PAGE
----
Find a doctor Programs and services Jobs Classes and events Patient/visitor information Online services About Sanford Health Health information

Walk-in clinic wait times

No appointment necessary. Visit one of our convenient locations listed below.


  Sanford Downtown Walk-in Clinic
Serving all ages
Location and hours »
  Sanford North Walk-in Clinic
Serving all ages
Location and hours »
  Sanford Children's Walk-in Clinic
Serving children
Location and hours »


  Sanford Health Walk-in Clinic
Serving all ages
Location and hours »


  Sanford Health Walk-in Clinic
Serving all ages
Location and hours »

Request an appointment

Online appointment requests are for non-emergency appointments only. If you believe you have an emergency, please call 911 or go to the Sanford Emergency & Trauma Center.
Click here to request an appointment online »
Programs and services:

Sanford Orthopedics & Sports Medicine

What do you know about osteoporosis?

Related services:

Why would I have chronic pain in my shoulder?

Matthew Carpenter, MD
Our shoulders have a wide range of motion to perform numerous activities that require flexibility to throw, lift, push and do other tasks requiring mobility. When muscles and ligaments that hold the shoulder together are stretched beyond their normal limits, discomfort or pain results.

What is shoulder instability or separation?

Shoulder instability results when the shoulder (glenohumeral) joint is too loose and the shoulder slides around in the socket. This is usually a secondary issue following if you tear or stretch the shoulder ligaments or dislocate the shoulder. When the collarbone or clavicle separates from a part of the shoulder blade called the acromion, shoulder separation results. This condition, which can be quite painful, causes a large bump on the top of the shoulder where your collarbone protrudes. Shoulder separation can generally be treated with rehabilitation.

What is frozen shoulder?

A frozen shoulder, or adhesive capsulitis, is a condition where the capsule in the shoulder thickens and becomes tight, limiting the range of motion. This can be secondary to an injury but is more often spontaneous. Healing may take several months.

What is a dislocated shoulder?

This very painful, incapacitating injury is caused by a sudden violent force on the shoulder, The strong rotator cuff muscles and ligaments holding the shoulder keep the humerus in the socket but a forceful jolt can put the humerus out of the socket. The result is immediate pain and inability to move the shoulder. In this case, seek medical attention immediately.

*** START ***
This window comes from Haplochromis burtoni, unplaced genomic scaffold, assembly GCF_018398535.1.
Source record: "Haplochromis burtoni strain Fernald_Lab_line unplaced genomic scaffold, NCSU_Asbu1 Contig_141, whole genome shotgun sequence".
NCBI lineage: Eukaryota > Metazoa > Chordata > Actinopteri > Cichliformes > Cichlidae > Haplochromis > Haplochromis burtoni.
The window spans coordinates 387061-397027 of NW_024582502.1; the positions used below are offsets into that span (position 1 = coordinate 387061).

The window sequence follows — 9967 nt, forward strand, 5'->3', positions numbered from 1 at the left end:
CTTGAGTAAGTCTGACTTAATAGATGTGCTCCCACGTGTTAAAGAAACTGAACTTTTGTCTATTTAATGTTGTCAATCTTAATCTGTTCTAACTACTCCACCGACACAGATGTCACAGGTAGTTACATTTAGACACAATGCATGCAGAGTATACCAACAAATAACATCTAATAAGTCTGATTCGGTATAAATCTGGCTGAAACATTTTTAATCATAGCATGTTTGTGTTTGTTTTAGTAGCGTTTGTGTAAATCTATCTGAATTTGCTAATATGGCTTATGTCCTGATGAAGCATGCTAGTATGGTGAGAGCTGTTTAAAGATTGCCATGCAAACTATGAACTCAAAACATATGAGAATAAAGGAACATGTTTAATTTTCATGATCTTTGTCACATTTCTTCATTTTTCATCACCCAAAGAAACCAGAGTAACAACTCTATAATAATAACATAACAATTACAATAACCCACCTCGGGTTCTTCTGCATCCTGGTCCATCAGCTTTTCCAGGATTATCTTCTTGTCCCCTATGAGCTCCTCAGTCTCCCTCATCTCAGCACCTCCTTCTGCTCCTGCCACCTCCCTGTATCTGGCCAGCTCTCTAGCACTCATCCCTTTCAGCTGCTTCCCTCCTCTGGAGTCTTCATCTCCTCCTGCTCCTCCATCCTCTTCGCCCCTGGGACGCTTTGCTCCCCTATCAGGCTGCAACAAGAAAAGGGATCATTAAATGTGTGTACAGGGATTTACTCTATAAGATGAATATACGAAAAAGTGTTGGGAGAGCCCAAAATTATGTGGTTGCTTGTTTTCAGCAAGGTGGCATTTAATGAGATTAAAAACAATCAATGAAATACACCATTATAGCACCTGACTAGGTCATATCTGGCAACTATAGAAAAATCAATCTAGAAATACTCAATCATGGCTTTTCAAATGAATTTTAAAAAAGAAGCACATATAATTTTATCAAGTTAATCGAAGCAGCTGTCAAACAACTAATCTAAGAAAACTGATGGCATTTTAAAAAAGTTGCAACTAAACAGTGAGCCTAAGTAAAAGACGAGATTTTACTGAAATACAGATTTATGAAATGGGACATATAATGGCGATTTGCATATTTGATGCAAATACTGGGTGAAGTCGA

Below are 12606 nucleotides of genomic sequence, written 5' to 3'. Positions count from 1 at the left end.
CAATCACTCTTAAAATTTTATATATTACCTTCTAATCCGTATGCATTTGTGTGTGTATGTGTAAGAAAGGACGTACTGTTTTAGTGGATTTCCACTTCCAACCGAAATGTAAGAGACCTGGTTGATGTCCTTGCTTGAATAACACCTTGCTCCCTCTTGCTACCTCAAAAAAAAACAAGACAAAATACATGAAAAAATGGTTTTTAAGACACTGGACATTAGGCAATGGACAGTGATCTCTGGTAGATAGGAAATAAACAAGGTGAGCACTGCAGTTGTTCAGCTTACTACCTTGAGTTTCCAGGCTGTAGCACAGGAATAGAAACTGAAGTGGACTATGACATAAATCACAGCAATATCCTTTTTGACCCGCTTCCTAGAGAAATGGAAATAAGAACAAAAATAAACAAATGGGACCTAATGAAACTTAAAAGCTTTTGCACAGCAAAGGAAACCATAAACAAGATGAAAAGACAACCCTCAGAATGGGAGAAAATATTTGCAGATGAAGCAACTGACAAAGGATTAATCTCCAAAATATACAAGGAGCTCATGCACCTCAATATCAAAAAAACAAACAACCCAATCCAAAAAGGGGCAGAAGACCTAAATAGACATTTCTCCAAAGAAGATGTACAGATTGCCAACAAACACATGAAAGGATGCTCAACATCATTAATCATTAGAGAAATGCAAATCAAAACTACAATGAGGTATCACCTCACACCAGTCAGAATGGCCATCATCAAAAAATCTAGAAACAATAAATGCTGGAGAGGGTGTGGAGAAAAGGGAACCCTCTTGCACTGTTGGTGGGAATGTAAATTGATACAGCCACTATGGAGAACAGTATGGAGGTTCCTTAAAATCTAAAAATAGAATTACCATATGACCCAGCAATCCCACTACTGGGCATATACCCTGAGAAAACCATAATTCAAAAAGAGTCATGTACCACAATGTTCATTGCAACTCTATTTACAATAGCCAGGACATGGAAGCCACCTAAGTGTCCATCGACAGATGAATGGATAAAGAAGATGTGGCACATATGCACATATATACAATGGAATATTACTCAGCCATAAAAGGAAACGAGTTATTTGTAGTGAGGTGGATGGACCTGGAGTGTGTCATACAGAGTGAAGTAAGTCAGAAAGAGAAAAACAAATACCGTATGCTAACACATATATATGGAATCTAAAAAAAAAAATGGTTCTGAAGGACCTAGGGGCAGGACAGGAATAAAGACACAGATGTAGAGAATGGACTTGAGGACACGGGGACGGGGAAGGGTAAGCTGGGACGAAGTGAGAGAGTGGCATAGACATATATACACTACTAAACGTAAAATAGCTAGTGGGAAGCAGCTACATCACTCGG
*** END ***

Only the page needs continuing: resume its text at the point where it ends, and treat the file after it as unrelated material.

Does a torn rotator cuff always require rotator cuff surgery?

Rotator cuff injuries are most often caused by activities where you stretch an arm overhead for long periods or try to lift or catch heavy objects with the arm extended. You may have soreness only during certain activities or you may have pain so intense that activity and sleep are negatively impacted. Whether or not you need surgery depends on the extent of the injury.

Can shoulder pain be caused by overuse?

Yes, when you suddenly increase your activity level, you may place too much stress on the shoulder. It's best to gradually increase activity.

What should I do if I have shoulder pain?

If you sustain a high-energy injury to the shoulder and fear that you may have broken or dislocated your shoulder, seek immediate medical attention. However, if your injury isn't debilitating or your shoulder pain is due to overuse, you can first try an over-the-counter anti-inflammatory medication and RICE (rest, ice, compression, and elevation) therapy. If your condition doesn't improve and/or the pain continues for more than a week, see your primary care doctor or an orthopedic specialist for evaluation.

Matthew Carpenter, MD, works at Sanford Orthopedics & Sports Medicine in Bismarck. Carpenter specializes in arthroscopic knee and shoulder surgery, total joint arthroplasty, and orthopedic surgery and trauma. He earned his undergraduate and medical degrees at the University of North Dakota, Grand Forks, and completed a residency in orthopedic surgery at Medical College of Wisconsin Affiliated Hospitals in Milwaukee.


home page